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Time ticks for Nigeria to diversify from oil or face bleak future

Bleaker days may be ahead for the survival of Nigeria’s oil-dependent economy, as the ban on petrol and diesel cars by European countries is gaining traction.
The trend suggests US shale producers are perhaps less a threat to oil than the gradual shift to electric cars and subsequent ban of petrol cars by some of the world’s largest car markets.
This, industry watchers say, could spell doom for oil-reliant Nigeria if authorities do not act fast to diversify the revenue base of Africa’s largest economy.
The United Kingdom this week became the latest country to announce a ban on petrol and diesel cars by 2040, coming after similar announcements by Sweden, France, and unconfirmed moves by Norway to toe the same path.
Car manufacturer, Volvo, has also said that all new cars launched from 2019 will be partially or completely battery-powered, in what the company describes as a “historic end” to building models that only have an internal combustion engine.
“It is a long-term concern for the oil market, as it will cap oil demand,” said Dolapo Oni, head of energy research at Ecobank Group.
“It sends a signal to oil producers that consumers are thinking ahead, so Nigeria and other producers would also need to rise to the occasion and show they are also planning ahead,” Oni said.
Corroborating on the need to think ahead and plan adequately, Emmanuel Ijewere, vice president, Nigeria AgriBusiness Group, remarked, “Nigeria has a choice as a people whether it wants to go into a future of penury or a future that they will own and control.”
“Unfortunately for Nigeria, we have always adopted the fire brigade approach. It is those countries that have five to 10-year plans ahead of them that will survive. Short-term reviews do not allow seeing into the future and Nigeria needs to adopt the attitude of other countries of the world that are progressing.”
Analysts say these developments reinforce the urgency for Nigeria to commence practical steps to diversify the revenue base of its economy, by actively focusing on other sectors in order to be prepared for a future where oil has very little value.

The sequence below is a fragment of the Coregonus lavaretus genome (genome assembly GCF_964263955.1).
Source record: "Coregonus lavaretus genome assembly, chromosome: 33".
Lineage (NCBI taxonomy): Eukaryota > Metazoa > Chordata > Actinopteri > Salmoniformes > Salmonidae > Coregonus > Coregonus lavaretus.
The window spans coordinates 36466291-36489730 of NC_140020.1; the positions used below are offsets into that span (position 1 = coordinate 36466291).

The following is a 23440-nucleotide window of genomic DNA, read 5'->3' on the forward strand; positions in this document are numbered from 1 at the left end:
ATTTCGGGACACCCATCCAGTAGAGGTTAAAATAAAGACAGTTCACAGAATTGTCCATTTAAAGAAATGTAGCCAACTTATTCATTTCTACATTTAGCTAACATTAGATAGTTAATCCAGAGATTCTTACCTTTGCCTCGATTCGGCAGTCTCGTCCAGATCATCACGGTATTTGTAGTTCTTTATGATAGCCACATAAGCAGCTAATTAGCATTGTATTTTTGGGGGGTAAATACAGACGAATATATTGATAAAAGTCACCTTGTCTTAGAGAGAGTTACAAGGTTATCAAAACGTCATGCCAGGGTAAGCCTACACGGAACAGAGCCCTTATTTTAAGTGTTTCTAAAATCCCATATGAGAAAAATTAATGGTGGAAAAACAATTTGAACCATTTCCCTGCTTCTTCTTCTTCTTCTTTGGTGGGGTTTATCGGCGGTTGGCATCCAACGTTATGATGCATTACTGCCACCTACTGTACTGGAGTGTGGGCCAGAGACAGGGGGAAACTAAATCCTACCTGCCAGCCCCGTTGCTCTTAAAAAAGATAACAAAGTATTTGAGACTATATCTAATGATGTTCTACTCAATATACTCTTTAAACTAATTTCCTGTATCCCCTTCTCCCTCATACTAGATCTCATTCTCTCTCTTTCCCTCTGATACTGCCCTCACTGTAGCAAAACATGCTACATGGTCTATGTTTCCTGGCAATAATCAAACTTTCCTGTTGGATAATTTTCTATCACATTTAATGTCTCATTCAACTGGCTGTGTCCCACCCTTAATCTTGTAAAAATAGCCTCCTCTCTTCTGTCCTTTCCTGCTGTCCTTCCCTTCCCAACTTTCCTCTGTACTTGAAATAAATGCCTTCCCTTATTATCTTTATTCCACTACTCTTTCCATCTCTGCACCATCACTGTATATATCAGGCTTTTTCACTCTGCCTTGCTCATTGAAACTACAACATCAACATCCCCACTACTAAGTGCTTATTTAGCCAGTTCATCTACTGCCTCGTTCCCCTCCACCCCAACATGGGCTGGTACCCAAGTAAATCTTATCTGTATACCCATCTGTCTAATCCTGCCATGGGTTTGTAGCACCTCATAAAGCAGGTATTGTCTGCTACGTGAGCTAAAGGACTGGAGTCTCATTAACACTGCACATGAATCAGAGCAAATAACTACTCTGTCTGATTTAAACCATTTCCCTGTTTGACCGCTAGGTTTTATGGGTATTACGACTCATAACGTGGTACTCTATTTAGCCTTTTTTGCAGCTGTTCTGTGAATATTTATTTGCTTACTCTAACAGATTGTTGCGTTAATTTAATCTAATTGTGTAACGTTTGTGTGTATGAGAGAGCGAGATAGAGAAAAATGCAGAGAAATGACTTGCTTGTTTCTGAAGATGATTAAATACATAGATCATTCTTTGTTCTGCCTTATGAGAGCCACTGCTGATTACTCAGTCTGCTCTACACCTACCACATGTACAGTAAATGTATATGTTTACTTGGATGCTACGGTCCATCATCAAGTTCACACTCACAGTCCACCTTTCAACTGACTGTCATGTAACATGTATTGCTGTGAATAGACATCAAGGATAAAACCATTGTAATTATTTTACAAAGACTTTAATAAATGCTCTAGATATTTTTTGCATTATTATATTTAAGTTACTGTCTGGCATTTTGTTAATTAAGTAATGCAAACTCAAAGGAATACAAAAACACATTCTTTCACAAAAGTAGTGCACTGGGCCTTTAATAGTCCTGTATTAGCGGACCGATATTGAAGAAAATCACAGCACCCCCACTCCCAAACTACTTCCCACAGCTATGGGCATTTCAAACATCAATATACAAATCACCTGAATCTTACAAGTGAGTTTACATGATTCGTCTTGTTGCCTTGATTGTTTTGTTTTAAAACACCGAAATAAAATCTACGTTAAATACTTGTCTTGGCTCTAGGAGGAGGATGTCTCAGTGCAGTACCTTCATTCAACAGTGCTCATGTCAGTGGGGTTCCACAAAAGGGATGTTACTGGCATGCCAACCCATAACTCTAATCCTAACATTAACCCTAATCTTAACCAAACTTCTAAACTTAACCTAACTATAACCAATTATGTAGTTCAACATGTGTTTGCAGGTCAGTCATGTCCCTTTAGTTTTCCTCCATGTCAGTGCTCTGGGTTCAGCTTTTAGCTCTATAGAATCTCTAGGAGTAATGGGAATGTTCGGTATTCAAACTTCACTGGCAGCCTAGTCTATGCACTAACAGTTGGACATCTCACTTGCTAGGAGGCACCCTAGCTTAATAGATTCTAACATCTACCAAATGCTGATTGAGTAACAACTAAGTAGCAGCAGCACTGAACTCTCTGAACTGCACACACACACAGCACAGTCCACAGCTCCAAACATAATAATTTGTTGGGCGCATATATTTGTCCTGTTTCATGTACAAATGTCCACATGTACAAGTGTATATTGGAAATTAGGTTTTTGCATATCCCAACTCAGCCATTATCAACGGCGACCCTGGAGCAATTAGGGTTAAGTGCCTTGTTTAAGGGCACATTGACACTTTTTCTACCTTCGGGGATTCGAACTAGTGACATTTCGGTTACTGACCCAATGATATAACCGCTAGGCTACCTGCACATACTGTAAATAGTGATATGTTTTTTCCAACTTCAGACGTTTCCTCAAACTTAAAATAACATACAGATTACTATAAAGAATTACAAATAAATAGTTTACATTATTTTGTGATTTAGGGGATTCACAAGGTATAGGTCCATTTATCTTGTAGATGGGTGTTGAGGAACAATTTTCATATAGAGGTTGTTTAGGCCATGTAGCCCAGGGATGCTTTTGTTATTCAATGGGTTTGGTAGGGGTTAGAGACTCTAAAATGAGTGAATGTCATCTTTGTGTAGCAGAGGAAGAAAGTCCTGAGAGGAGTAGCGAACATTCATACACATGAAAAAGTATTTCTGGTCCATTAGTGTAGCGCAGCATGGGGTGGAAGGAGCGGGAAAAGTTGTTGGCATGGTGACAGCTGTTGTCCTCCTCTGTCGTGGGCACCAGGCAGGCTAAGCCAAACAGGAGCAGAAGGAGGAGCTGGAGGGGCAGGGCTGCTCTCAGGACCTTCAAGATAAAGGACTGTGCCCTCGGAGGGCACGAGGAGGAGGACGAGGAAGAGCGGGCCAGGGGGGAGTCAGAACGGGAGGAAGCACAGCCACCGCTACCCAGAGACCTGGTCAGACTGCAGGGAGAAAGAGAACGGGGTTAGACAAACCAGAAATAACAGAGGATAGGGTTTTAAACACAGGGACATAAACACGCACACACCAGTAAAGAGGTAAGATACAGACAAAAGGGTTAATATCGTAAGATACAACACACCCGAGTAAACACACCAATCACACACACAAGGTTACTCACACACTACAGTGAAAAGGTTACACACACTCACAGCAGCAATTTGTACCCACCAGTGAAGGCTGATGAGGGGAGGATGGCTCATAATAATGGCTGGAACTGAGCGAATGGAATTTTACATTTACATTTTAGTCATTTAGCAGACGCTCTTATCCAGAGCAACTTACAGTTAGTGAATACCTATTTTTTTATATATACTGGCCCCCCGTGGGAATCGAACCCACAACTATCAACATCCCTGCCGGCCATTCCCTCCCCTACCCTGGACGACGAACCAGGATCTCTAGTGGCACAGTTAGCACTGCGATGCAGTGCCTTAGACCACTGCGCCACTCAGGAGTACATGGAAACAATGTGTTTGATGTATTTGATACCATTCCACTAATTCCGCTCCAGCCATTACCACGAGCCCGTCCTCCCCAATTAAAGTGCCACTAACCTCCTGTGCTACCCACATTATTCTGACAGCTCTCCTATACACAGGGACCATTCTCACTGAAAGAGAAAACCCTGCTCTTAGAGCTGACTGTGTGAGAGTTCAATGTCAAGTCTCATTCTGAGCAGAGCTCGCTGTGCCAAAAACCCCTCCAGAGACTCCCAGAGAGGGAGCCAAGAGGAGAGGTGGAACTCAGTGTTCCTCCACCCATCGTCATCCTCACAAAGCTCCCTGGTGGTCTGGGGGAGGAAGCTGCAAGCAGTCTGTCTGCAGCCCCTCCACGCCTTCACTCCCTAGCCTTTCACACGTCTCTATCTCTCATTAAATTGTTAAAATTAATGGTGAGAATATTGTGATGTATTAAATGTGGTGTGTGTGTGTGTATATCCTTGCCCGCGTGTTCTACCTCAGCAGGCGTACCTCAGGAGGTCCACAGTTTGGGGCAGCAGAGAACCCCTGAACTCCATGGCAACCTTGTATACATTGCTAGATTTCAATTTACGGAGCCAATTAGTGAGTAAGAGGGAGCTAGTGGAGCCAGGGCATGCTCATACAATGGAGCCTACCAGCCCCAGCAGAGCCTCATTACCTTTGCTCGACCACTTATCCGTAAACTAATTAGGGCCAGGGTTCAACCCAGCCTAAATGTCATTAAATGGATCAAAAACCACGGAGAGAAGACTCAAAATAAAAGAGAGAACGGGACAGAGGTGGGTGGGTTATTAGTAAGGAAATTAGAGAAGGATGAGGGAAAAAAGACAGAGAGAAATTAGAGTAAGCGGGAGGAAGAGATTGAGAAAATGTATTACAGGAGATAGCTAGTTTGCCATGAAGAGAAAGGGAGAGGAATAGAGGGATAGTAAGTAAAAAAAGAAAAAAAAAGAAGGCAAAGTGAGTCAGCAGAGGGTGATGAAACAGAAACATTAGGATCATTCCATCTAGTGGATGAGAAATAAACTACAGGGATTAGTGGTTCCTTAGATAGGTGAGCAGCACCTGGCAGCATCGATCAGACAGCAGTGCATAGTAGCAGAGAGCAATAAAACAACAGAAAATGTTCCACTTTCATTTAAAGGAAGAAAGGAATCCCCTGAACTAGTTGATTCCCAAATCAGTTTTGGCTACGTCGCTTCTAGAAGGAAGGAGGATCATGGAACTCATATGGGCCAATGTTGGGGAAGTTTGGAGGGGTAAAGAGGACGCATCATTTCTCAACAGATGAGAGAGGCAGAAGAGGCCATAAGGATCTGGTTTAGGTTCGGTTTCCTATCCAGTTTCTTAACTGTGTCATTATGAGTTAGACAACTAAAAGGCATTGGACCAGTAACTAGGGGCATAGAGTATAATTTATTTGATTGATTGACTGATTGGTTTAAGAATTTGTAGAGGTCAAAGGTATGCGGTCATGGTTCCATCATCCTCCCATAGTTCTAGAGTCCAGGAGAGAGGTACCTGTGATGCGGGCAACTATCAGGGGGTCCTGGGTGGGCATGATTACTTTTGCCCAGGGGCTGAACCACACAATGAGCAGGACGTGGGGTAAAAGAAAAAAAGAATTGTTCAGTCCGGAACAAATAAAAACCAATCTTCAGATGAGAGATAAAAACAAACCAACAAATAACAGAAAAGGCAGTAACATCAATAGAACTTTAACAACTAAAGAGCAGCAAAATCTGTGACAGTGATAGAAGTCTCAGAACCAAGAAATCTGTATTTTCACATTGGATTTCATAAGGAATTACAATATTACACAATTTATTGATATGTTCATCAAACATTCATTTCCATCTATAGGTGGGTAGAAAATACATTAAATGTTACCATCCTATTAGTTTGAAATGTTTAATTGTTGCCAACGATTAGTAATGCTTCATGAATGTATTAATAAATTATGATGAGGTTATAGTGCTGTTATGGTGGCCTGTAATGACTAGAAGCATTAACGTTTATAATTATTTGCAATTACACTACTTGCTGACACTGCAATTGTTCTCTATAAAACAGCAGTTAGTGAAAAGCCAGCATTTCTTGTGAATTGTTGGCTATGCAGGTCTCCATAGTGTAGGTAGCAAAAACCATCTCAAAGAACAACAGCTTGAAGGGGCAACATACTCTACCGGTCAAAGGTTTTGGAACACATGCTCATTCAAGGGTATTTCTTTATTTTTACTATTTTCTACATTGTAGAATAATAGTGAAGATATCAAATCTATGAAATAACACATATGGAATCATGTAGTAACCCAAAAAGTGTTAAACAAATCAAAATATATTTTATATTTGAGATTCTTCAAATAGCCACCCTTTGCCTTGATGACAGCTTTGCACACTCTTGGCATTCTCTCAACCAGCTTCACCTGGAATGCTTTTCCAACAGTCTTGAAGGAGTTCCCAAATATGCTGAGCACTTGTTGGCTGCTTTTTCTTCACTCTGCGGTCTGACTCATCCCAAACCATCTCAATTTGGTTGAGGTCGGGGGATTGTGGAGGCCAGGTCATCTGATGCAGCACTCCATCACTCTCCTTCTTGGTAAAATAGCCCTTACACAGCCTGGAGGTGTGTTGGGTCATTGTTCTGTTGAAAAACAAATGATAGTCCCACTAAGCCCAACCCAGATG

The plans to phase out petrol and diesel cars are riding on the back of the desire to tackle air pollution problems and limit global warming in the face of climate change.
In order to limit global warming to below 2 degrees Celsius (3.6 degrees Fahrenheit), the target set by the landmark Paris Agreement on climate change; the world will need 600 million electric vehicles by 2040, according to Paris-based International Energy Agency (IEA).
Electric cars are considered a better and greener alternative to fuel-driven cars because, irrespective of the source of their power – solar, hydro, wind, bio-fuel, or even nuclear – they produce zero carbon in operation.
“With more countries stepping up to ban the use of petrol cars within the next 30 to 40 years, Nigeria must see this as a window to diversify its revenue away from oil,” Olutola Mobolurin, chairman of Lagos-based financial advisory firm, Capital Bancorp, said.
“Oil is never going to provide the robust growth the economy thirsts for, and our continued reliance on it will burn our fingers,” Mobolurin said in an earlier comment to BusinessDay.
Over 100,000 plug-in Electric Vehicles (EVs) were on the roads of UK as of March 2017, out of which 4,500 were commercial vans. That is more than 28 times the number they were in 2013, at merely 3,500.
France, on the other hand, became the fifth nation to buy 100,000 plug-in vehicles in 2017, according to the IEA. This number literally tripled from 2014 levels.
Ironically, oil producer and home to the largest sovereign wealth fund – Norway, is championing the use of electric cars and has dedicated bus lanes for EVs, along with recharging stations, privileged parking, and toll-free travel for people driving electric cars.
As of now, Tesla Model S, Nissan Leaf, Mitsubishi Outlander P-HEV, Tesla Model X, and BMW i3 are hot cakes in Norway. The number of electric vehicles rocketed 60 percent to 2 million in 2016, according to Paris-based International Energy Agency.
Despite the rapid growth, however, electric vehicles still represent just 0.2 percent of total light-duty vehicles.
India, the largest destination of Nigerian oil, according to the National Bureau of Statistics (NBS), is also planning for a greener and more environmental friendly future with projected bans on the use of petrol cars.
India plans to replace all petrol- and diesel-fuelled cars with EVs by 2030, although getting the supporting infrastructure may prove to be a herculean task.

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